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A brief history into the use of milk and sugar in tea

The use of milk and sugar in tea

Sugar played an important part in the tea culture here in England and Holland.

The Dutch in the 17th century would either nibble a lump of loaf sugar or stir powdered sugar with their tea.  Tea tables were provided with ‘bite and stir’ boxes, one filled with lump sugar and the other powdered, and an Ooma or sifter filled with cinnamon or sugar.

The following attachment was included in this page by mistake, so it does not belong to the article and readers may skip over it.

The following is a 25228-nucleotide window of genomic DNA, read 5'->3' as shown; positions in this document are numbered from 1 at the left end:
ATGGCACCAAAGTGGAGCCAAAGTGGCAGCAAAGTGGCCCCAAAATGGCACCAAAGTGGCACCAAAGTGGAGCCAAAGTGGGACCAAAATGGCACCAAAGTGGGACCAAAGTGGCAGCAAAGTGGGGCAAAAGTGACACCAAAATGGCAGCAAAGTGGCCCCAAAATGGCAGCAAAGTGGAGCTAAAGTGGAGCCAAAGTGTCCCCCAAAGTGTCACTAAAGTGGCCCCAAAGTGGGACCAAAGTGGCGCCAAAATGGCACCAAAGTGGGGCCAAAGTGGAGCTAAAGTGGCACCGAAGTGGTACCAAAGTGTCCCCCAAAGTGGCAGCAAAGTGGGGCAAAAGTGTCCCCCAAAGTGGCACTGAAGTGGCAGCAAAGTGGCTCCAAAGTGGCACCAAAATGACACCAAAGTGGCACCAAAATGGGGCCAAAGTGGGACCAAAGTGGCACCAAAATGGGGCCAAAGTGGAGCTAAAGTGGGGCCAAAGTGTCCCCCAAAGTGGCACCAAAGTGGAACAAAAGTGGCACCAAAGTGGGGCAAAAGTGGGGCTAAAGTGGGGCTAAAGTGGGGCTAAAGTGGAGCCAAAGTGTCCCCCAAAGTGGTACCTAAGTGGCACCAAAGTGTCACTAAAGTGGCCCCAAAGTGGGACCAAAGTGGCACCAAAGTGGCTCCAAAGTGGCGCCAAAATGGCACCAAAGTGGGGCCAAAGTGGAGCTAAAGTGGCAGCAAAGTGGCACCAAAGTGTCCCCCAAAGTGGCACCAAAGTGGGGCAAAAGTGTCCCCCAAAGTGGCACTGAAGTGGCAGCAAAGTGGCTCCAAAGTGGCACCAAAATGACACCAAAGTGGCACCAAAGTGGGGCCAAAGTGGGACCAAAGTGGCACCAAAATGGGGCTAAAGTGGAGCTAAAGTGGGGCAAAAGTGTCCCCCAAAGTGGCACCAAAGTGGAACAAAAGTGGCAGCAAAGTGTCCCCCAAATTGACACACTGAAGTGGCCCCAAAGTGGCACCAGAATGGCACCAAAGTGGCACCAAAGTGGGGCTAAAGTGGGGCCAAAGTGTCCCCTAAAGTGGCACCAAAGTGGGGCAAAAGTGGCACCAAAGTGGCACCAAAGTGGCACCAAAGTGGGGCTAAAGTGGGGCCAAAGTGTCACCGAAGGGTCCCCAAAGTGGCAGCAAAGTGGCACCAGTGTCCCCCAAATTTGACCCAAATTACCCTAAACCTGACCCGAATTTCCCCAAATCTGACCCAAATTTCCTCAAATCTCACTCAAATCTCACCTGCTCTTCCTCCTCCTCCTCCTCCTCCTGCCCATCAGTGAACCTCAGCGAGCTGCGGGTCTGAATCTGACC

Sugar was used to correct any bitterness in the beverage and many in England soon became accustomed to tea, as well as coffee with its use.

Fortunately, supplies of sugar were available from the west indies and supplies were landed predominantly in Bristol and Liverpool.

Image result for tea ships 17th century

The use of milk in tea was noted for the first time at a banquet given in Canton in Holland in 1655.  As coffee was served with milk in English coffee shops, they thought it would be nice to do the same with tea. The milk, put in first, was also used to protect the cups in chinaware against the high temperature of the tea.

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